An analysis of the socio-political position of traditional chiefs in Burkina Faso, RED HAT, WHERE ARE YOU GOING? examines at the role of Mossi chiefs in this West African nation. Using interviews with chiefs and their critics, and archival footage, the film looks at how the chiefs have navigated political change, and at how they interact with both the government and people today.
Since the French Colonial period the chieftaincy's power in Burkina Faso has fluctuated with shifts in the governing regime. In 1956, when French colonies began to form parliaments as a precursor to independence, tensions built between the chiefs and an emerging civil society. In 1958 one of the four great Mossi chiefs attempted to install himself as a constitutional monarch. Historian Magliore Somé describes the failed coup d'état, and the years of mistrust between the new government and the chiefs that followed.
During popular revolutionary Captain Thomas Sankara's regime (1983 - 1987) the traditional powers of the chieftaincy were curtailed further. But after Sankara was overthrown, a new constitution has tacitly recognized the chieftaincy, and some claim, customary law.
And although their power is not what it once was, chiefs can still dominate rural life. But in the capital Ouagadougou, where people have access to a free press and television, criticism of the chieftaincy can be sharp.
Larlé Naaba Tigré is typical of contemporary chiefs. Formerly a banker, he is now a well-off farmer, rancher, and member of the National Assembly. Tigré believes his people live in two civilizations, modern and traditional, and that they need the traditional chiefs to preserve culture in the face of modernization.
Today, the chiefs are trying to reclaim a more prominent place in society. But these efforts make the new elite nervous - they remember the coup attempt 40 years ago. Naaba Sigri, in summing up the dilemma facing the chiefs, explains, "If there is trouble, people expect us to come forward and make our opinions known. But no one wants to grant us legal status."
The chieftaincy of Burkina Faso has survived colonialism, revolution, and democracy by forming alliances with the various regimes, but is now confronted with the growing political consciousness of the people. Sidelined in the process of decentralization and modernization, the chiefs were often left out of the equation. But now, fed up with marginalized status, many chiefs feel the time has come to make a stand.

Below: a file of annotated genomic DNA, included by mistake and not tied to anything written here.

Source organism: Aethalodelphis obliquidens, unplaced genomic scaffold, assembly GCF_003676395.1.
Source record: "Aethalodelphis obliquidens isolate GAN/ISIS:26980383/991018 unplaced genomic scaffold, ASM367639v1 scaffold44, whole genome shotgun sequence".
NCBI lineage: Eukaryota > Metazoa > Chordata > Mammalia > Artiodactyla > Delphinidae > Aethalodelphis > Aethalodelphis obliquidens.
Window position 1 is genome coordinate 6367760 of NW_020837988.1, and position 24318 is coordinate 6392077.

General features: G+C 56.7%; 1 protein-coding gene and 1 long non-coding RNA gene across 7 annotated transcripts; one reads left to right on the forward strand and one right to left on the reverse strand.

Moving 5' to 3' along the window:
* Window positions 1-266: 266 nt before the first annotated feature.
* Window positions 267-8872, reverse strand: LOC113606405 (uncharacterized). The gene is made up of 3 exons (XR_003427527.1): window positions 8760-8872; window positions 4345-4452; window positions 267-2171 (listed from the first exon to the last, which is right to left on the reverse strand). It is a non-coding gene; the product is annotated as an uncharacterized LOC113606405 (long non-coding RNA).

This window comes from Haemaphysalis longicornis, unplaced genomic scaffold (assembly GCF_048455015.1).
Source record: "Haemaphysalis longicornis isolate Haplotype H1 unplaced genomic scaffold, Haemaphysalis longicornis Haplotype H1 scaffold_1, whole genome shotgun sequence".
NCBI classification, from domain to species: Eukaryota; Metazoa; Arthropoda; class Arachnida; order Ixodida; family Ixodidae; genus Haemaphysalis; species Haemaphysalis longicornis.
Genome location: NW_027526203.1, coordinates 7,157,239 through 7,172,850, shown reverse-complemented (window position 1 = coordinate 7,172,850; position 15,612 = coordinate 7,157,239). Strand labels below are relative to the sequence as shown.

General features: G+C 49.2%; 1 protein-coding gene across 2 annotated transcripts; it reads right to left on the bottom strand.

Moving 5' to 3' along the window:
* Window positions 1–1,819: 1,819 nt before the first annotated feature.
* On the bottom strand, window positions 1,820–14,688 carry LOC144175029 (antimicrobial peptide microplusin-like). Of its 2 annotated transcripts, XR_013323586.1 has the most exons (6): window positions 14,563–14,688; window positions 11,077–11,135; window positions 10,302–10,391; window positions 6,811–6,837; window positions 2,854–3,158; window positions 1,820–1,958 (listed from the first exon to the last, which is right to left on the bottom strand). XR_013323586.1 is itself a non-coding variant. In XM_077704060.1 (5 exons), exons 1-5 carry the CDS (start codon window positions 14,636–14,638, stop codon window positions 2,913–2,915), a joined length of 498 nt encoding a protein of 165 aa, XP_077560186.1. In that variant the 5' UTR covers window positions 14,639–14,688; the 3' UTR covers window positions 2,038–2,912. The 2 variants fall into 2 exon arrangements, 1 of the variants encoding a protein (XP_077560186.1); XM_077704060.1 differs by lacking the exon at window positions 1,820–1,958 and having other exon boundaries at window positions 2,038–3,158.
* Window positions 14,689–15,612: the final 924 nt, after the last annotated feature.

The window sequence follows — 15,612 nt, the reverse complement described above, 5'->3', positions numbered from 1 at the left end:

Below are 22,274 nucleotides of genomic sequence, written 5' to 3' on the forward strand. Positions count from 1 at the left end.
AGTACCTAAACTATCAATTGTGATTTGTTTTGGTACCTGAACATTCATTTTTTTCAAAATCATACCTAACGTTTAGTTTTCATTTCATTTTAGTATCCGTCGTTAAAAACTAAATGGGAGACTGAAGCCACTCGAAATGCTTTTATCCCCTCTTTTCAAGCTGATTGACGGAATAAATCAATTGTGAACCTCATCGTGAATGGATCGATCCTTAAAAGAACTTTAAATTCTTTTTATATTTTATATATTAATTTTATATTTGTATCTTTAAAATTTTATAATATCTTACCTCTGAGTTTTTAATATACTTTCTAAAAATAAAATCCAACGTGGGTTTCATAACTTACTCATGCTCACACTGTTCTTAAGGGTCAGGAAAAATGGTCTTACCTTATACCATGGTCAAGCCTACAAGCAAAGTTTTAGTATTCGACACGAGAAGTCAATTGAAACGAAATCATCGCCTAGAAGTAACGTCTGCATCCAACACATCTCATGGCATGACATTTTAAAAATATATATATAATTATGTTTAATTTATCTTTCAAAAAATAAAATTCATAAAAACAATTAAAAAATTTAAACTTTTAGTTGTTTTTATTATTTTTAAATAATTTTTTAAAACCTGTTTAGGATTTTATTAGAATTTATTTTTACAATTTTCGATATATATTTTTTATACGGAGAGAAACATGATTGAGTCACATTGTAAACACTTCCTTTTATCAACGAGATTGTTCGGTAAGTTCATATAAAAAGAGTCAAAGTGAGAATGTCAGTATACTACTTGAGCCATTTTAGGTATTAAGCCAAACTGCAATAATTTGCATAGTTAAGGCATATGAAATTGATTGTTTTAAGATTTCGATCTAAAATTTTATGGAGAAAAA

"Tackles the tenuous and delicate matter of tradition versus modernity through an analysis of the state of chieftaincy in Burkina Faso. Fair in its treatment of the younger perspectives of the traditional institutions. This and the voices of both urban and rural elders heard throughout the documentary provide the viewer with an assortment of lenses to deconstruct the true political and social values of chiefs in Burkina Faso. A wake-up call that modernization may not always tradition."—International Journal of African Historical Studies
2002 African Literature Association Conference Film Festival
2001 African Studies Association Conference Film Festival
"RED HAT captures the tenuous but persistent position of chiefs in a modern African democracy... A fine film which transcends mere politics and moves sensitively into the realm of culture."—Chris Youé, President, Canadian Association of African Studies
"[RED HAT] undertakes a multi-faceted look at the social, political and cultural analysis of... traditional chieftaincy institutions in former Upper Volta, now Burkina Faso (the land of the Honest Man), in West Africa. [The film] captures this complex history and the political tensions that are spawned today by the legacy of colonialism. RED HAT provides food for thought for African scholars and proponents of African rebirth. For the skeptics of Africa's potentialities, particularly, those Africans educated in Western manners who still remain blind to the corrosive effect of foreign values and the ever-present colonialism of their countries under globalization, the film provides a better understanding of Africa and its force."—West Africa Review